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SK Group chief cautious about using home-made materials in microchip production

By Lim Chang-won Posted : July 18, 2019, 17:12 Updated : July 18, 2019, 17:12

[Courtesy of SK Group]

SEOUL -- SK Group chairman Chey Tae-won was locked in an indirect altercation with a senior economic official over whether home-made key materials used for microchip production are reliable and competitive enough to replace Japanese products.

The dispute erupted in a roundabout way at a business forum on the southern resort island of Jeju on Thursday when SMEs and Startups Minister Park Young-sun suggested in her speech that big companies should use core materials such as hydrogen fluoride produced by small domestic firms.

"Although the conflict with Japan is a crisis, I think it can be an opportunity as well," Park said. "We have to make core components in our country, and large companies cannot do it all," she said, asking major semiconductors companies like Samsung Electronics and SK hynix, an SK Group unit, to consider purchasing South Korean products.

"When I met small and medium-sized companies and asked them, they replied they could produce hydrogen fluoride...but big companies don't buy it," Park said, calling for cooperation and joint research between big and small companies. "In the end, all we need is the power of connection."

When asked by journalists to comment at the end of the forum in Jeju, Chey voiced skepticism over South Korean materials. "Of course, we can make it, but it's a matter of quality," he said, emphasizing the purity and quality of hydrogen fluoride, also known as etching gas.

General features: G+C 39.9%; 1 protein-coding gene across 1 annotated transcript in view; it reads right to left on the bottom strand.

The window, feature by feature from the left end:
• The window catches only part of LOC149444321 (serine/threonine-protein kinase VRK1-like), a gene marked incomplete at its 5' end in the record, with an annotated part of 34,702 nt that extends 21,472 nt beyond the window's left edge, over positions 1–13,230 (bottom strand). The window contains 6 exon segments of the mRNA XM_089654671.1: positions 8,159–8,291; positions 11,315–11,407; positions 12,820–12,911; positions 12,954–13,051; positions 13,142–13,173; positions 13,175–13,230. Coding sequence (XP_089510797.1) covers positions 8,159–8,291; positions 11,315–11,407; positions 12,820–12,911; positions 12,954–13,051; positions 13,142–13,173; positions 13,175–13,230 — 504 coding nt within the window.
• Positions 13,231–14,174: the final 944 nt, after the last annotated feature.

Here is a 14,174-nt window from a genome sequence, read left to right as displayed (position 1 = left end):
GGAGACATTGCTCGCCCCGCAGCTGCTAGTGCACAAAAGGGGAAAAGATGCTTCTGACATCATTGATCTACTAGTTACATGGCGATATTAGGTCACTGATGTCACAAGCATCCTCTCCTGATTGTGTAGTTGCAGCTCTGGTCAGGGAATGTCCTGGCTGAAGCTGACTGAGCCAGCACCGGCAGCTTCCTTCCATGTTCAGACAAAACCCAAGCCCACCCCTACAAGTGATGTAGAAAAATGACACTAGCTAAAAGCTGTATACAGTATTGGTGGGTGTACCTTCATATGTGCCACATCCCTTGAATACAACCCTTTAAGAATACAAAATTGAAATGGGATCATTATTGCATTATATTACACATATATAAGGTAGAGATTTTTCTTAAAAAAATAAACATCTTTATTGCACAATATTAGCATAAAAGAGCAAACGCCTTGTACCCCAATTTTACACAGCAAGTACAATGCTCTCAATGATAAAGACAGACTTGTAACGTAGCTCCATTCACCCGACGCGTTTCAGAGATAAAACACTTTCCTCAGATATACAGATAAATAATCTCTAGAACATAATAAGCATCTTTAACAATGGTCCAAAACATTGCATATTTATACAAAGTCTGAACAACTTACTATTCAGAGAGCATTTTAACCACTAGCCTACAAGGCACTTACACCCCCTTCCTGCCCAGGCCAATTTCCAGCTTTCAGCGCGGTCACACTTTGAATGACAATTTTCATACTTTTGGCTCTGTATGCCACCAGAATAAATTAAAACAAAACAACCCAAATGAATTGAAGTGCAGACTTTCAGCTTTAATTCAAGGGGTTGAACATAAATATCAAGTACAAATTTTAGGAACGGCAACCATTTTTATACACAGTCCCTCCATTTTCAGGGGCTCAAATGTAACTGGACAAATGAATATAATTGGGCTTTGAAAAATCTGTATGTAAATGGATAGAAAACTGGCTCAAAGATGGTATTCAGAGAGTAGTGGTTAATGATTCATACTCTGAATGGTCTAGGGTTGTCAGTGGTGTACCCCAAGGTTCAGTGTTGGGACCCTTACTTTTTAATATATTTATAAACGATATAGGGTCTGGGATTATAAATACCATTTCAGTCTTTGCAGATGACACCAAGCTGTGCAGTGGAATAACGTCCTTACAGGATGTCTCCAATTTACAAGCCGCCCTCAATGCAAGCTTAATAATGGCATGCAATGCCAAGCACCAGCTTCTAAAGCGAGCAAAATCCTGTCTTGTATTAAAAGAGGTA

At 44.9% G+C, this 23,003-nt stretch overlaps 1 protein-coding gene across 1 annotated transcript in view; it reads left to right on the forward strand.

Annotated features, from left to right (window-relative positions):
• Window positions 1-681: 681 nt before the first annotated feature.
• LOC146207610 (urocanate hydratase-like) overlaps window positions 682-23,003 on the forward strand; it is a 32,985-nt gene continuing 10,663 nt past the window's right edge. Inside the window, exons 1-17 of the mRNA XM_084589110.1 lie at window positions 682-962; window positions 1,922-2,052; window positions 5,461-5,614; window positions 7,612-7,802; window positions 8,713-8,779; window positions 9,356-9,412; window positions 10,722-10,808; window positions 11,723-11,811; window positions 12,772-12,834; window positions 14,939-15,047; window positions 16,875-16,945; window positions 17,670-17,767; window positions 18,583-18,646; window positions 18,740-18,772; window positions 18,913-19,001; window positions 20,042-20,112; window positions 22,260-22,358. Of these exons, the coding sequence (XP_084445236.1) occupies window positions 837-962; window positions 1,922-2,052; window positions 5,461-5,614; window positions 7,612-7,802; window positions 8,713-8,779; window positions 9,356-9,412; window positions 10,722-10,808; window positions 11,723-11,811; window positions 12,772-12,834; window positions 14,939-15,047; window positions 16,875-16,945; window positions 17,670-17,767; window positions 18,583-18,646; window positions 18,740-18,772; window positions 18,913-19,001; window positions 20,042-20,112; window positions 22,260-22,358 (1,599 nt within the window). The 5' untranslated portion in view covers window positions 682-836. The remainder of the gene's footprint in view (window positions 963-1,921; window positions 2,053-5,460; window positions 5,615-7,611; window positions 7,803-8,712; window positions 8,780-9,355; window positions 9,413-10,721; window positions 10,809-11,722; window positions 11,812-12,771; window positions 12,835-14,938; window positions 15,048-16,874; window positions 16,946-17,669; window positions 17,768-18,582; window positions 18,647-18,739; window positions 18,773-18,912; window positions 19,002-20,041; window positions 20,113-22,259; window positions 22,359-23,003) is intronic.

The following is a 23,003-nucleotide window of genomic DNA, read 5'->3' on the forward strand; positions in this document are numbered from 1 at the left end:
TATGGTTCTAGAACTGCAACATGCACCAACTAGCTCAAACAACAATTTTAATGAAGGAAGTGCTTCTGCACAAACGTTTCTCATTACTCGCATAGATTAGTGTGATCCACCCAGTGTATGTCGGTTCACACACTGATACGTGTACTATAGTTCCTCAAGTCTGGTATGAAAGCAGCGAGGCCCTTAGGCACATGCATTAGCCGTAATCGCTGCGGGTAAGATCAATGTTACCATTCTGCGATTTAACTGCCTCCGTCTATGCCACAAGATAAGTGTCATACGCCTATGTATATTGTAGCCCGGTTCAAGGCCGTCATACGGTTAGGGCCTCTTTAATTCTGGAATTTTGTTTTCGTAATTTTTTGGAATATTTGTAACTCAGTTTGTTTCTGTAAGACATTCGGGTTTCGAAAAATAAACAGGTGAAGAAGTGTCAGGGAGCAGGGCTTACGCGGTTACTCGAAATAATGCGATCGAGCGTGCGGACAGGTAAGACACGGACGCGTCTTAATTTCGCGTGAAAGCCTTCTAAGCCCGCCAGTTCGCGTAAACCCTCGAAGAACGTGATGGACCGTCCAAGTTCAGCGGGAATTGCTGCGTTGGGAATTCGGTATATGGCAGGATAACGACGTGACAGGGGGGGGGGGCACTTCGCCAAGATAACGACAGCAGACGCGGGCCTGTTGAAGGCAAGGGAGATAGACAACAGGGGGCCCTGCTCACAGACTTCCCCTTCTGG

"There should be hydrogen fluoride that fits the process, but we can't get that much detail inside of us," Chey said. Experts agree it takes a long time to catch up with the technology level of Japanese products.

Park hit back later in a social media post. "You must not expect too much at your first attempt," she said, adding the situation might have been far different if large and small companies teamed up for joint research and development 20 years ago.

"It's late, but we have to work together now to overcome the crisis. Everything needs time for accumulation. We must analyze and polish the causes of failure repeatedly by trial and error. What we need now is to give each other a chance and encourage each other," the minister said.

Since Japan strengthened regulations on exports of photoresists, fluorine polyimide and etching gas on July 4, President Moon Jae-in has urged South Korean firms to reduce their dependence on Japanese materials and step up localization.

Some South Korean firms also import core raw materials to produce etching gas, but Samsung and SK hynix are reluctant to use home-made materials due to a significant gap in quality with Japanese products. There have been widespread concerns that it would take a long time for South Korean companies to finding replacements in other countries.

South Korea relied on Japan for more than 90 percent of its supplies of photoresists and fluorine polyimide and for 44 percent of etching gas, according to the Korea International Trade Association.

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